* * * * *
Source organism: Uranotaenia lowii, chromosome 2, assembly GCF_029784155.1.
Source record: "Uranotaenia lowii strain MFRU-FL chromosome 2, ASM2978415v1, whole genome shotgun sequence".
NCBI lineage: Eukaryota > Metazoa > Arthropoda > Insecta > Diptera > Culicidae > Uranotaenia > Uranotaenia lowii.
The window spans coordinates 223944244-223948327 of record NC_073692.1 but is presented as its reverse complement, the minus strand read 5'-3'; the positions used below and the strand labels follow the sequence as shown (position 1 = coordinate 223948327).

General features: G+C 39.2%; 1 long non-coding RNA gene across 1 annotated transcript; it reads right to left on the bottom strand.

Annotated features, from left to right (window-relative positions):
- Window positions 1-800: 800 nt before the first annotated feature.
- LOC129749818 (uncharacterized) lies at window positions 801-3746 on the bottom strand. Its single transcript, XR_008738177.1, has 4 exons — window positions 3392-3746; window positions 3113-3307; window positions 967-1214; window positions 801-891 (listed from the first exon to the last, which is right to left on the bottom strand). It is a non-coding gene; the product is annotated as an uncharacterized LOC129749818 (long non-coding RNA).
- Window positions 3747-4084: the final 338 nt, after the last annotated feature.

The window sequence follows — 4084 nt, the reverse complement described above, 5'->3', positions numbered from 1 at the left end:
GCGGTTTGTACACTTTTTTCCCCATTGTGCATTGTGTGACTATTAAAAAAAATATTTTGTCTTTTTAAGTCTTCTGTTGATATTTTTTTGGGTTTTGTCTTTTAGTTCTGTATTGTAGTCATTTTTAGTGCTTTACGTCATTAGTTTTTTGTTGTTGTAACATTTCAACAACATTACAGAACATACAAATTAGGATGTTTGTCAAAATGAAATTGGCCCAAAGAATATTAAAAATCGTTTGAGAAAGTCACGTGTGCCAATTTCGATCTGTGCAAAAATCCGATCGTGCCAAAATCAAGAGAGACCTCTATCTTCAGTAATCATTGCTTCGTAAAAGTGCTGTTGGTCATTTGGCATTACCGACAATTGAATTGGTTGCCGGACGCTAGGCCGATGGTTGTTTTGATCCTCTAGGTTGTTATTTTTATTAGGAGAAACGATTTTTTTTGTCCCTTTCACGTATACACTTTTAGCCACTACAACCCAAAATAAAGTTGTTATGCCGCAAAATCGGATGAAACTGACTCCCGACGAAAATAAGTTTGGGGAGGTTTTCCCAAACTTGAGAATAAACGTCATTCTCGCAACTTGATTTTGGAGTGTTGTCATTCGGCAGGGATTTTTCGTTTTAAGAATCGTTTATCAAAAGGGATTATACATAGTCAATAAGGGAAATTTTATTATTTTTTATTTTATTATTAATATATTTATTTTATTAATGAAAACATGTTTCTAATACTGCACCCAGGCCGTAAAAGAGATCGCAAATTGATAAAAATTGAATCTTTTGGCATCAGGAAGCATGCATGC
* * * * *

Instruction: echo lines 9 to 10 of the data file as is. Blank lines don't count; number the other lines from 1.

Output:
- Window positions 3747-4084: the final 338 nt, after the last annotated feature.

The window sequence follows — 4084 nt, the reverse complement described above, 5'->3', positions numbered from 1 at the left end: